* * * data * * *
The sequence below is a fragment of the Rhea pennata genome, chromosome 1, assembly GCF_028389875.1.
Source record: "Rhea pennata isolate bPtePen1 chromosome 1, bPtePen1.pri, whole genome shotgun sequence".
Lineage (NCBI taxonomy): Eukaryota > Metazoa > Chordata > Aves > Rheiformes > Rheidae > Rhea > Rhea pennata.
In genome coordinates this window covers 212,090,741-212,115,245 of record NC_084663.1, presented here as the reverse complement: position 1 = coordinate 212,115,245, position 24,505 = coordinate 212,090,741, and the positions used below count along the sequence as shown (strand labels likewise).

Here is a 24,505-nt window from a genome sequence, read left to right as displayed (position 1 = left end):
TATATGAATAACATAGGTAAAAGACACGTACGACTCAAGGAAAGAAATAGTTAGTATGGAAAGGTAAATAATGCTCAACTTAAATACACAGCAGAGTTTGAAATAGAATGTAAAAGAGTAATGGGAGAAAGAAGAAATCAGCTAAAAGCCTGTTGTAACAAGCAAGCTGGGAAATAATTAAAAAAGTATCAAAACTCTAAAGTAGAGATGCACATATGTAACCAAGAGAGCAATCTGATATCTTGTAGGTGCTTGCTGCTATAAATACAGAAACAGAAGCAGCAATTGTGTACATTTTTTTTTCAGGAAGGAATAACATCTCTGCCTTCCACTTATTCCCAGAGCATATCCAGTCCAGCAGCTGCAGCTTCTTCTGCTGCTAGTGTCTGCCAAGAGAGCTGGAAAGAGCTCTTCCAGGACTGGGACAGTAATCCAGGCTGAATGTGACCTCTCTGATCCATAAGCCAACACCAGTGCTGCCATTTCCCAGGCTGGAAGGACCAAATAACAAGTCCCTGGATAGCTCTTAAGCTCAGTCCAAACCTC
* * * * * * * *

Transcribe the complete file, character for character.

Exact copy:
The sequence below is a fragment of the Rhea pennata genome, chromosome 1, assembly GCF_028389875.1.
Source record: "Rhea pennata isolate bPtePen1 chromosome 1, bPtePen1.pri, whole genome shotgun sequence".
Lineage (NCBI taxonomy): Eukaryota > Metazoa > Chordata > Aves > Rheiformes > Rheidae > Rhea > Rhea pennata.
In genome coordinates this window covers 212,090,741-212,115,245 of record NC_084663.1, presented here as the reverse complement: position 1 = coordinate 212,115,245, position 24,505 = coordinate 212,090,741, and the positions used below count along the sequence as shown (strand labels likewise).

Here is a 24,505-nt window from a genome sequence, read left to right as displayed (position 1 = left end):
TATATGAATAACATAGGTAAAAGACACGTACGACTCAAGGAAAGAAATAGTTAGTATGGAAAGGTAAATAATGCTCAACTTAAATACACAGCAGAGTTTGAAATAGAATGTAAAAGAGTAATGGGAGAAAGAAGAAATCAGCTAAAAGCCTGTTGTAACAAGCAAGCTGGGAAATAATTAAAAAAGTATCAAAACTCTAAAGTAGAGATGCACATATGTAACCAAGAGAGCAATCTGATATCTTGTAGGTGCTTGCTGCTATAAATACAGAAACAGAAGCAGCAATTGTGTACATTTTTTTTTCAGGAAGGAATAACATCTCTGCCTTCCACTTATTCCCAGAGCATATCCAGTCCAGCAGCTGCAGCTTCTTCTGCTGCTAGTGTCTGCCAAGAGAGCTGGAAAGAGCTCTTCCAGGACTGGGACAGTAATCCAGGCTGAATGTGACCTCTCTGATCCATAAGCCAACACCAGTGCTGCCATTTCCCAGGCTGGAAGGACCAAATAACAAGTCCCTGGATAGCTCTTAAGCTCAGTCCAAACCTC